No Justice For Freddie Gray

Added on by Joshua Sinn.

What can I honestly say?

I wrote out some long unbiased and journalistic portrayal of how the events of yesterday went, but I'd rather just put the images out to share my feelings and experience. I'm not too good with words, at least right now, so I'll talk through the photos.

All I can say is I wish there was justice for Freddie Gray and everyone like him.

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A Year Since

Added on by Joshua Sinn.

As it approaches closer to the one year anniversary of the death of Freddie Gray, Baltimore, and the nation as a whole, reflects on what has changed since and the resounding answer is: not much. More than one hundred protesters marched through the streets of West Baltimore, chanting for police reform and respect towards the public they serve. Passing through Sandtown-Winchester, the neighborhood that has come to represent the struggles many in Baltimore face, the marchers vowed to continue to fight for those who have been killed by police including Gray, Tyrone West, and Sandra Bland.

The Frames of 2015

Added on by Joshua Sinn.

My apologies for the super cheesy post, but...

Every year, as the days left shrink to the single digits, people start looking towards what they'll do different the next year or how to improve his or herself. I'm one of those people, but I also use it as a way to look at what I've done, the people I've met, and the experiences I've had. I'm not always good with expressing my feelings in words so I use photography as my diary.

A lot of things changed for me in 2015, a lot of them better than others. When things got tough, photography was a good way to get me out of those slumps. This year especially, I started feeling that I'm in a good place with my photography. I can and will always improve, but right now, I don't feel the struggle that my talents are subpar compared to the next guy like I used to.

The way I look at photography changed a lot as well. Photography can be an agent of change and can bring people to understand the lives of others. The events following the death of Freddie Gray changed me as a photographer and as a person. I learned that it's not enough to acknowledge something wrong is going on, but to fight for your affected neighbor as if the injustice is happening to you.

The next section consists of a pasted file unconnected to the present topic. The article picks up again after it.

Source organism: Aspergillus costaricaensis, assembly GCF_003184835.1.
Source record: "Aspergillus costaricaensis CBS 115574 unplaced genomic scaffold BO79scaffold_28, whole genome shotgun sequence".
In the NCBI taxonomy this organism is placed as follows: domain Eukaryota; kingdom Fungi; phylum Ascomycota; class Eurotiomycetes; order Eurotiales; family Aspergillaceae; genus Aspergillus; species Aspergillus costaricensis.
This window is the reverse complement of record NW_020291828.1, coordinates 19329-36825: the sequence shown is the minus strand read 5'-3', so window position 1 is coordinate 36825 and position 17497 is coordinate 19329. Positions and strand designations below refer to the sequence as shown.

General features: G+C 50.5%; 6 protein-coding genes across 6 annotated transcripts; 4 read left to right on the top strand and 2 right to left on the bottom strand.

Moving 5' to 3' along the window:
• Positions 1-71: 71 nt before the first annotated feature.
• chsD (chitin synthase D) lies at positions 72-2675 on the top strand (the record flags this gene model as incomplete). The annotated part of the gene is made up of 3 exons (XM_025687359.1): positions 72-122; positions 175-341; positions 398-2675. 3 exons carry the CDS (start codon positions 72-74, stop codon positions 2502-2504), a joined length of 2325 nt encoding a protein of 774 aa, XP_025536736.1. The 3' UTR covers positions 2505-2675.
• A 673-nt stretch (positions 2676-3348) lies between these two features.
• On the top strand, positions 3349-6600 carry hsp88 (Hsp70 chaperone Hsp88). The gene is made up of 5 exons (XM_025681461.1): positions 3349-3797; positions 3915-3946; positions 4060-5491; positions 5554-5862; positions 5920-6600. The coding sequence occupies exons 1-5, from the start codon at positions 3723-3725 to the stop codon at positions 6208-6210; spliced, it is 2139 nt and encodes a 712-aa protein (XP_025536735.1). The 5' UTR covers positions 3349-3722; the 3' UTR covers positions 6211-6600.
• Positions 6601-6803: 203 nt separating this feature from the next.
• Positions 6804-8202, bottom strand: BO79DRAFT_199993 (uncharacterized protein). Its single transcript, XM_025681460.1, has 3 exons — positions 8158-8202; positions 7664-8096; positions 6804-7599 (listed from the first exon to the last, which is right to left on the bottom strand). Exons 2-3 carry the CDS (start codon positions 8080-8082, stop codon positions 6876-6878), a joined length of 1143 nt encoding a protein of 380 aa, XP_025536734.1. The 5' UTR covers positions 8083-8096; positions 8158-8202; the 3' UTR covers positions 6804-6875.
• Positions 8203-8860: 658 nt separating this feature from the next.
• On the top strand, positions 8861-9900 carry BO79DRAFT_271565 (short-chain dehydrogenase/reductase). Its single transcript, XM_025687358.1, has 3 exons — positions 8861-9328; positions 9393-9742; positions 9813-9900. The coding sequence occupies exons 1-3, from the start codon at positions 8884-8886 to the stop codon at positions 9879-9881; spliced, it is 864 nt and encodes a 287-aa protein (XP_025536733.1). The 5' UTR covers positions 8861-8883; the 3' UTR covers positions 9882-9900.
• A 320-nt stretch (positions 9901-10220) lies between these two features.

At the risk of entering the super-cheese zone, this blog post serves as a thank you. Thank you to everyone who took the time to even glance at my work. The kind words I've heard from so many people, friends and even strangers, has reinforced why I do what I do. It's my sincerest hope that I've at least helped grow connections you have with what's going on in our world, whether it be the sad stuff, the happy stuff, the funny stuff, and the exciting stuff.

So thank you. Here's to another year of shooting.

- end cheese -


Oh yeah, I've been teaching since August! It's one of my biggest beliefs that to accurately teach, you must be able to do. So because I'm in the classroom now doesn't mean you won't see me on the street.

Baltimore Marches for Freddie Gray

Added on by Joshua Sinn.

Rallying against the Baltimore Police Department's brutality, thousand of protesters flooded the streets of Baltimore for a massive march beginning at the Gilmore Homes and ending downtown at City Hall. This past week saw daily protests at the Western District police station in response to the death of Freddie Gray, a 25-year-old man who suffered a severe spinal cord injury while in police custody. Friends, family, and supporters of Gray joined together and marched without incident past the station and down Pennsylvania Avenue, making their way to City Hall where hundreds of other protesters where there to meet them.

As many people around the world already know, the scene turned tense downtown when a few individuals with ulterior motives damaged police cars and other property. The response of Baltimore police didn't help the situation, as officers donning riot gear stormed the area, pushing, shoving, and even macing some the peaceful protesters who were still there.

On the other side of town, back at the Western District, a formation of a few dozen officers holding batons and shields faced off with a small group a block away from the station. A few individuals threw rocks at the officers in line, who made an effort to move forward. During the commotion, Reuters photographer Sait Serkan Gurbuz was arrested and City Paper Photo Editor Joe Giordano was tackled to the ground by officers.